lator, distinguished as an opponent of slavery, was born
in Caledonia county, Vermont, on the 4th of April,
1793. He graduated at Dartmouth College in 1814,
removed to Pennsylvania, and studied law. He was
elected to the legislature of Pennsylvania in 1833, and
re-elected four times between that date and 1841. In
April, 1835, he made a powerful speech for common
schools, and secured the triumph of a system to which
the majority of the legislature had been hostile. _ In
1836 he was a member of the Convention which revised
the Constitution of the State. He settled at Lancaster
about 1842, and was elected a member of Congress by

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the voter* of the ninth district in 1848. He acted with
the Whig party while that party survived, and was re-
elected to Congress in 1850. About 1855 he joined the
Republican party, which was at first called in Pennsyl-
vania the People's party. He represented the ninth dis-
trict, i.e. Lancaster county, Pennsylvania, in Congress
from 1858 to 1868. He was chairman of the committee
of ways and means in the Thirty-seventh Congress,
1861-63, and in several subsequent terms. In Decem-
ber, 1861, he offered a resolution that all slaves who
shall leave their masters or aid in quelling the rebellion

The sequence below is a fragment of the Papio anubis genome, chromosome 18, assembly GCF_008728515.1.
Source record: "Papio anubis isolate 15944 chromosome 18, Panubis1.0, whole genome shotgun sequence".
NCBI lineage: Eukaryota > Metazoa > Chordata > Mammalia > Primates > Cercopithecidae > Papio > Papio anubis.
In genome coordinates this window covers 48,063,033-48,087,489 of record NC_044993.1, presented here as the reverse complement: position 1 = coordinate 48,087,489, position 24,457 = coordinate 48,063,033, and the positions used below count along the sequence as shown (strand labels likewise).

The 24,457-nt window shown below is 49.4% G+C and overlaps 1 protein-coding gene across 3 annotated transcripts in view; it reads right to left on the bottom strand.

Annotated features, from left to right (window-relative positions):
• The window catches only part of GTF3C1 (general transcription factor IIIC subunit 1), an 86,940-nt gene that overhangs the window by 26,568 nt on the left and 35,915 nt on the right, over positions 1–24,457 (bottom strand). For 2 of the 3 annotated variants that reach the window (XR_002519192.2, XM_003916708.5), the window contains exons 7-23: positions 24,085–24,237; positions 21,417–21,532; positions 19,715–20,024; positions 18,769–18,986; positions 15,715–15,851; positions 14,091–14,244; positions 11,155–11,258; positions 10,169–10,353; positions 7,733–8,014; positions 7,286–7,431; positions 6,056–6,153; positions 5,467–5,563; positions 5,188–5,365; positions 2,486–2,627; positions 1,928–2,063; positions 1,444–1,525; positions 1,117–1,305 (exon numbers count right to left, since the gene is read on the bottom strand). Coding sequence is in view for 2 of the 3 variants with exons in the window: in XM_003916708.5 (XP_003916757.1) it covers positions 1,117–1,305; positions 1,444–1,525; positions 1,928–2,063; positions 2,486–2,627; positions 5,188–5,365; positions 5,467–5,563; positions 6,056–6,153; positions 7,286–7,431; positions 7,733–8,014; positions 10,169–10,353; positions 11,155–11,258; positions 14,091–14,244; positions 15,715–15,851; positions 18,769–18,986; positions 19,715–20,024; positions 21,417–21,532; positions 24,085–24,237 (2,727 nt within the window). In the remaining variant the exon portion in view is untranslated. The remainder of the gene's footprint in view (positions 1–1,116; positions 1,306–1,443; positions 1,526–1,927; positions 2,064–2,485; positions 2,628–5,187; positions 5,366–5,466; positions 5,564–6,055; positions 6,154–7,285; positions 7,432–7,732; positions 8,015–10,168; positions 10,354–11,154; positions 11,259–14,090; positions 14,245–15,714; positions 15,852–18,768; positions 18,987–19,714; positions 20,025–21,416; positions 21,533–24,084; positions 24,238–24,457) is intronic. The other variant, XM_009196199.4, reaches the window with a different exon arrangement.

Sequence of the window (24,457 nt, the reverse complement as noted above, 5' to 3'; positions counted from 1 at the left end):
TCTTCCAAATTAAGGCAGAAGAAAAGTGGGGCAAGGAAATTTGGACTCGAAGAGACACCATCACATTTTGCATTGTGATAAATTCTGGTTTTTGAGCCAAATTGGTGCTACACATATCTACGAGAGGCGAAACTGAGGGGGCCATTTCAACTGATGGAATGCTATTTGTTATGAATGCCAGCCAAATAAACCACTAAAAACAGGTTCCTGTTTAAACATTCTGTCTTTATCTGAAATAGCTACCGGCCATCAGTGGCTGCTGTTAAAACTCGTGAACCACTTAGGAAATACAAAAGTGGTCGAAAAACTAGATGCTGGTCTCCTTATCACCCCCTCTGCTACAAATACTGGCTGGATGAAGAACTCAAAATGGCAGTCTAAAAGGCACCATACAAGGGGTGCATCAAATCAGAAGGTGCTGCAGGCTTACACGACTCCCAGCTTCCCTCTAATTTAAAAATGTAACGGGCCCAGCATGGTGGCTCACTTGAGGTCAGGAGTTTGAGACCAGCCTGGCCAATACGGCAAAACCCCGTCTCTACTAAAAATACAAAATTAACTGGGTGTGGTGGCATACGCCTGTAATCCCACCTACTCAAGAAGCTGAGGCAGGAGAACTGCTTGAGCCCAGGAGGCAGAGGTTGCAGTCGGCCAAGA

shall be declared free. After the end of the civil war
he became the most prominent and influential member of
the House of Representatives, and a strenuous opponent
of President Johnson's policy. He advocated the exten-
sion of the right of suffrage to the freedmen, and other
measures of the Radical party. Mr. Stevens and Sena-
tor Sherman were the authors of the bill for the recon-
struction of the seceded States which was passed by
Congress in the session of 1866-67 and became a law
notwithstanding the veto of the President By this act,
ten of the Southern States were divided into five mili-
tary districts, and each district was subjected to the
authority of a military commander until the people of
those districts should adopt new Constitutions conceding
impartial suffrage. Mr. Stevens, who was chairman of
the joint committee on reconstruction, reported in Feb-
ruary, 1867, the original bill, which Senator Sherman